You can also monitor how much memory File Explorer is using in the Task Manager.

The Start menu in Windows 11 is unresponsive

After updating to Windows 11, some readers have reported that their Start menus no longer operate.

If this occurs when using Windows 11, restart your computer. You may do this without using the Start menu by going to the Windows 11 desktop by pressing Windows Key + D on your keyboard, then Alt + F4. A window will display, from which you can choose ‘Restart’ and then click ‘OK.’

If the Start menu does not respond after restarting, you may need to utilise the DISM (Deployment Image Servicing and Management) and SFC (System File Checker) tools.

To do so, open the Run box by pressing Windows Key + R and entering:

cmd

Then, press Ctrl + Shift + Enter to launch the Command Prompt with Administrator privileges (required to run these tools).

Enter the following at the Command Prompt:

DISM /Online /Cleanup-Image /RestoreHealth

This may take some time to clear up any corrupt files from the Windows 11 update.

When it’s finished, type the following into the Command Prompt:

sfc /scannow

When you press the Enter key on your keyboard, the tool will scan to ensure that all of the files are valid. After that, your Start menu should be operational again.

If that doesn’t work, some individuals have discovered that creating a new user account on the PC and utilizing it has solved the problem. It’s not ideal, but Microsoft should deliver a patch for this Windows 11 issue soon.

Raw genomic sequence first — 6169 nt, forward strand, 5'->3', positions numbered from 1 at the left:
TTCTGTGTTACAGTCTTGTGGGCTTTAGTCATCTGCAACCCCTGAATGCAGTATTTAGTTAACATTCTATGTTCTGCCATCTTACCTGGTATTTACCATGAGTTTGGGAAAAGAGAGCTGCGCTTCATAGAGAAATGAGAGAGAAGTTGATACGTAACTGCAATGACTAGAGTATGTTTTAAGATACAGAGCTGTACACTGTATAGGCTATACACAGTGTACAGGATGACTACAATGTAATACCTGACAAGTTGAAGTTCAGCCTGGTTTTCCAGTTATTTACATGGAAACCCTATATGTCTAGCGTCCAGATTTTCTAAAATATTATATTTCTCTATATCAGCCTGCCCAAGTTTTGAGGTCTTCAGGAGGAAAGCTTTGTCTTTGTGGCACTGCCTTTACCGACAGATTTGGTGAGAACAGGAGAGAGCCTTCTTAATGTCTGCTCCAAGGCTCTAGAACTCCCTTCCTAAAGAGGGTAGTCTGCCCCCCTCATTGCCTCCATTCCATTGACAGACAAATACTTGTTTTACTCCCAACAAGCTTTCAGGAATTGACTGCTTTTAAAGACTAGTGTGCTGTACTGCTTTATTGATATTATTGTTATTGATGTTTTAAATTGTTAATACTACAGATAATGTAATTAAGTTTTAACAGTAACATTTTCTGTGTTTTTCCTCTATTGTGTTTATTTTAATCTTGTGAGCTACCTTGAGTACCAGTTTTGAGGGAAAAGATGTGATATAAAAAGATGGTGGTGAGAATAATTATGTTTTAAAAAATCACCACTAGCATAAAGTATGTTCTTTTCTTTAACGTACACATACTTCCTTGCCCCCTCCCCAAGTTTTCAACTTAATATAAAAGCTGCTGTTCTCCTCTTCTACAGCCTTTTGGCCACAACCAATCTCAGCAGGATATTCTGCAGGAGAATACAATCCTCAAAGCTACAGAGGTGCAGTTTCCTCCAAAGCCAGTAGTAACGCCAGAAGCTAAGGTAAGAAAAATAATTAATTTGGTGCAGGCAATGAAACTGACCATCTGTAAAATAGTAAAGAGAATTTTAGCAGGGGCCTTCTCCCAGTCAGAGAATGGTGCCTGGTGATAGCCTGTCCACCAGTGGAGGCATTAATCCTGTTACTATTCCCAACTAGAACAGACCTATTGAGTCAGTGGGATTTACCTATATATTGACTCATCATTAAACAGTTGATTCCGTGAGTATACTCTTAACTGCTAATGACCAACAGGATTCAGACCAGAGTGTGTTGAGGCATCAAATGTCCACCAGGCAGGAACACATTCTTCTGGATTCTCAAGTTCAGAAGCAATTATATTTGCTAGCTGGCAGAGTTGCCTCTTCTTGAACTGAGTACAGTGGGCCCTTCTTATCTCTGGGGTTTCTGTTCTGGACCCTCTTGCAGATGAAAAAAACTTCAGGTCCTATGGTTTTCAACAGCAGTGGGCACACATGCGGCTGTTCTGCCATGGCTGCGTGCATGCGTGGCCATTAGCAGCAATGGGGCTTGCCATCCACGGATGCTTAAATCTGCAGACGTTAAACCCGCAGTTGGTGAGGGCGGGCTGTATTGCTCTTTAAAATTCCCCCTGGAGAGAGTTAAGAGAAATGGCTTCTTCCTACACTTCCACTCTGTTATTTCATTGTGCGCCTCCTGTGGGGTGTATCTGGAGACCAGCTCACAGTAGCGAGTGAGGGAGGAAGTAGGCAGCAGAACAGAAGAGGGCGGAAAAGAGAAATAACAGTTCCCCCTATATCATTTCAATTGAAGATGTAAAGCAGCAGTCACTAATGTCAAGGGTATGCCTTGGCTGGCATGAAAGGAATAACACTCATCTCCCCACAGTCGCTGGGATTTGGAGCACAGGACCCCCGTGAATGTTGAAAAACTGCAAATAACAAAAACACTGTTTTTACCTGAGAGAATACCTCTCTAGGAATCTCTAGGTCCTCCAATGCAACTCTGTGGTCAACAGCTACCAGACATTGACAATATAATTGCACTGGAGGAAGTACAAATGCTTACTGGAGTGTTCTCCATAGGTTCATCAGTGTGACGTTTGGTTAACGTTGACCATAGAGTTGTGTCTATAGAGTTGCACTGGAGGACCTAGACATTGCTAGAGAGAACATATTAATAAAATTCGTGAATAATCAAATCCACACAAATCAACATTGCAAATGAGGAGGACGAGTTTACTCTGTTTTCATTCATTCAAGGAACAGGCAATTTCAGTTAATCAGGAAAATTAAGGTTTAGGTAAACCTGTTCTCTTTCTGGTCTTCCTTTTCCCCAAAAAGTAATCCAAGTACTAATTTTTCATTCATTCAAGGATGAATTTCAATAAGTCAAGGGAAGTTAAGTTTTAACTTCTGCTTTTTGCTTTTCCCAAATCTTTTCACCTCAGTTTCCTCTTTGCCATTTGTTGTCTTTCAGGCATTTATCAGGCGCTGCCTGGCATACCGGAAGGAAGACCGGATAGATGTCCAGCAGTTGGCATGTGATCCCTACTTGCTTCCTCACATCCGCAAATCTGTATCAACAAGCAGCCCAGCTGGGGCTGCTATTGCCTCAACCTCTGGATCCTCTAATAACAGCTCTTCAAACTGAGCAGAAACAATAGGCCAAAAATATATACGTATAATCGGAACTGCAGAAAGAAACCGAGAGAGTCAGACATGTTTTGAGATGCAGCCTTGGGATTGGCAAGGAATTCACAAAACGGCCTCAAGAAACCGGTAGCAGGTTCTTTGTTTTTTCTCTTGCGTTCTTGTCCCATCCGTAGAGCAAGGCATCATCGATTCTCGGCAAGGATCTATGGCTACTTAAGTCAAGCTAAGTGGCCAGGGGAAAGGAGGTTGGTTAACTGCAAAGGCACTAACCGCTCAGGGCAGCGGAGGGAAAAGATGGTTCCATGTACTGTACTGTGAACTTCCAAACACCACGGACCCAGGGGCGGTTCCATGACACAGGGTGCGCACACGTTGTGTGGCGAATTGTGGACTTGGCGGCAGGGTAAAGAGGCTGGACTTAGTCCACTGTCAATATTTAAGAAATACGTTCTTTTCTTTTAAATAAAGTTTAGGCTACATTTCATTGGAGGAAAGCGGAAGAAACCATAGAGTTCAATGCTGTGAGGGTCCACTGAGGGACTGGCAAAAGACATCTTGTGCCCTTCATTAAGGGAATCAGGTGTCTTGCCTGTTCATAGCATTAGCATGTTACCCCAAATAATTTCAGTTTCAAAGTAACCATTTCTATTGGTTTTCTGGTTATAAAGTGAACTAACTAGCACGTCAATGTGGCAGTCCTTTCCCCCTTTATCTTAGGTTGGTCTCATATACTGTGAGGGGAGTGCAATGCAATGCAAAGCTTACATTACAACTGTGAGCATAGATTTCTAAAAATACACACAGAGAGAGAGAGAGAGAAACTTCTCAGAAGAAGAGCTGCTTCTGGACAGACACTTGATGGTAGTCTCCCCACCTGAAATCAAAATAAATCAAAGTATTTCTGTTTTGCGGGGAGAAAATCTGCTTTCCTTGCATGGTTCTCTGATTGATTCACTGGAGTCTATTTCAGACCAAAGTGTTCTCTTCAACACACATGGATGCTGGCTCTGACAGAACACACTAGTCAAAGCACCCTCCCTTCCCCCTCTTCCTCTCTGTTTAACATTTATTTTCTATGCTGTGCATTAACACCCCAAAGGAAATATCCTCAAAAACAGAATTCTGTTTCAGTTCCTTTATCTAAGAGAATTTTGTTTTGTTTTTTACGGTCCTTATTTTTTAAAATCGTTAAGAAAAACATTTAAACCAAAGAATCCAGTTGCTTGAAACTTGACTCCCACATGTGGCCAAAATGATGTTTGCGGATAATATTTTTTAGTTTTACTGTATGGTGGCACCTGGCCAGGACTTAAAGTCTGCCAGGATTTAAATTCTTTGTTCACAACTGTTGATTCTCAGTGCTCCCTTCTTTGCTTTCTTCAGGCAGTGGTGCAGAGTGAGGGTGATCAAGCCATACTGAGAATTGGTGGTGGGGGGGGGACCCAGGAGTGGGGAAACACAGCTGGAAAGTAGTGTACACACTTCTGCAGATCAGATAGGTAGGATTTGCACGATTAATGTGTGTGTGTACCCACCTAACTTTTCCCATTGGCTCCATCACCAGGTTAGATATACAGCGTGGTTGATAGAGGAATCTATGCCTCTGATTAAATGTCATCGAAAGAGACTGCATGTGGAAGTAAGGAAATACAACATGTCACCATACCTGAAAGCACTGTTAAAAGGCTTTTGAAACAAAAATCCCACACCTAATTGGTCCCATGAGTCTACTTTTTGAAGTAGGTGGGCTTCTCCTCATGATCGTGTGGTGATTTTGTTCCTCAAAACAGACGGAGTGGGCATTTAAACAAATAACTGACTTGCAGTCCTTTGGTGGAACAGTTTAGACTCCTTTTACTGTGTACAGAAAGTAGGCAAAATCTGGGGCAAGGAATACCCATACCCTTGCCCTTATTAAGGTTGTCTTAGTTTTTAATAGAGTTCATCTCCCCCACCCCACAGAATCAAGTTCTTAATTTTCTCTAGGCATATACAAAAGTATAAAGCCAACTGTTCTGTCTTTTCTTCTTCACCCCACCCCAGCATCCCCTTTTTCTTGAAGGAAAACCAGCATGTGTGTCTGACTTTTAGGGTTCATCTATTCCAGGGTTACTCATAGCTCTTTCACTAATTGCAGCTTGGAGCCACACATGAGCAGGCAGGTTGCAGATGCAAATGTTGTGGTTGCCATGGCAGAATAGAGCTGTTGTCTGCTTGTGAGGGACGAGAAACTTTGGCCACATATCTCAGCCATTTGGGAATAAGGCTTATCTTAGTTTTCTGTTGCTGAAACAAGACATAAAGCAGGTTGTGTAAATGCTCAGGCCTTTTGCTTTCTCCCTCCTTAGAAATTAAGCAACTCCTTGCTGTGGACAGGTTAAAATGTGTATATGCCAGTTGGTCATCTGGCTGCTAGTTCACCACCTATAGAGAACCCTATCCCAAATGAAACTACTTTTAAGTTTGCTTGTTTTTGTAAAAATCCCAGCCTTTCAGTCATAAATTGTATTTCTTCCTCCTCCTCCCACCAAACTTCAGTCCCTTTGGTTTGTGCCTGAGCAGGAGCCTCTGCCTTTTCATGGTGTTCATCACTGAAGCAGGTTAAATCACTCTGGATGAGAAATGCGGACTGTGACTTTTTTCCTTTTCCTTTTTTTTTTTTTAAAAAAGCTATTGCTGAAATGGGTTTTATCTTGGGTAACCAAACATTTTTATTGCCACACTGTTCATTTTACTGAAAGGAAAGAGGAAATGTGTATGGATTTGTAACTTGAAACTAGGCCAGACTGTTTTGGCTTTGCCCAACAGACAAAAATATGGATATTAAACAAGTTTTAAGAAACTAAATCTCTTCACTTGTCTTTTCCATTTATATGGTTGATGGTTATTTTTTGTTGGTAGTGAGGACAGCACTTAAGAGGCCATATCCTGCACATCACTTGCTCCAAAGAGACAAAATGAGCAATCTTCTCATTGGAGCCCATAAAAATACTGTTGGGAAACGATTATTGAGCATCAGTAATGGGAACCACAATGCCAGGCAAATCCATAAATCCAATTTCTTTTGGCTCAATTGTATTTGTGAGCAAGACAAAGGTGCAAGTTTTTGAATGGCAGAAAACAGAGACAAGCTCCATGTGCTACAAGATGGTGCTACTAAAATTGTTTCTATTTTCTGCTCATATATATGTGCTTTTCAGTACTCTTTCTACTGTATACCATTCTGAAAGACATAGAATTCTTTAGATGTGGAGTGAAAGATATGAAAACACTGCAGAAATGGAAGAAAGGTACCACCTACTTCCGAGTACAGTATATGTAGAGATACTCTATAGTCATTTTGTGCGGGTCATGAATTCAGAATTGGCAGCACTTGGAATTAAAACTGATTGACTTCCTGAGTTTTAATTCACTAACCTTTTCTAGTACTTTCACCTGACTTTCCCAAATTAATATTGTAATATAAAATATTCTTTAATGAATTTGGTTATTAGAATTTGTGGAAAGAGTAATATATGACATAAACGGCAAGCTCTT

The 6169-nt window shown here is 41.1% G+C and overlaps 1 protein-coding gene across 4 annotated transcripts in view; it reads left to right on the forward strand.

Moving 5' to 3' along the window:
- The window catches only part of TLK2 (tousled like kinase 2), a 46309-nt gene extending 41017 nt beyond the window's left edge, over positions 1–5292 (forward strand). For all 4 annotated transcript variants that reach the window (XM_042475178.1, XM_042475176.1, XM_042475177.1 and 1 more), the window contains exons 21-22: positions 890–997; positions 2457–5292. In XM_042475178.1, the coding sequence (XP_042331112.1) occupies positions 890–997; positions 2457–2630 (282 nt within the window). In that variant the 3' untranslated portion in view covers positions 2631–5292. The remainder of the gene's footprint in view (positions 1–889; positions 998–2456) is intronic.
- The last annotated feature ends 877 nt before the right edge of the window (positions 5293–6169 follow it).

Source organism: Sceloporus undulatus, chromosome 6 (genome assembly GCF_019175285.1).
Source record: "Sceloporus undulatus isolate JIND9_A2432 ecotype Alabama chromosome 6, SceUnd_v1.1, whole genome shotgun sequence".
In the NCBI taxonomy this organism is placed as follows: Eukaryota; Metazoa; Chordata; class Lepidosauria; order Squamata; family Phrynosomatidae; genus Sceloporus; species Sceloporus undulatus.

Windows 11 performance is poor when using AMD processors

Some PCs with AMD CPUs are experiencing a 15% reduction in gaming performance after installing Windows 11.

This is definitely a major problem, especially since Microsoft has been promoting how amazing Windows 11 will be for gaming.
AMD’s website lists two patches. The first addresses the issue of functional L3 cache latency increasing in some workloads. Microsoft has issued a new Windows 11 software update, KB5006746, to address this issue, which you should download and install. In Windows 11, you can accomplish this through the Windows Update app.

AMD has also issued a Chipset Driver package to address a problem in which 8-core AMD processors and higher were experiencing decreased performance due to wrongly scheduled threads.

If you have a contemporary AMD CPU and have noticed that installing Windows 11 has hampered your PC’s performance, please sure to apply both of these updates, which should resolve the issue.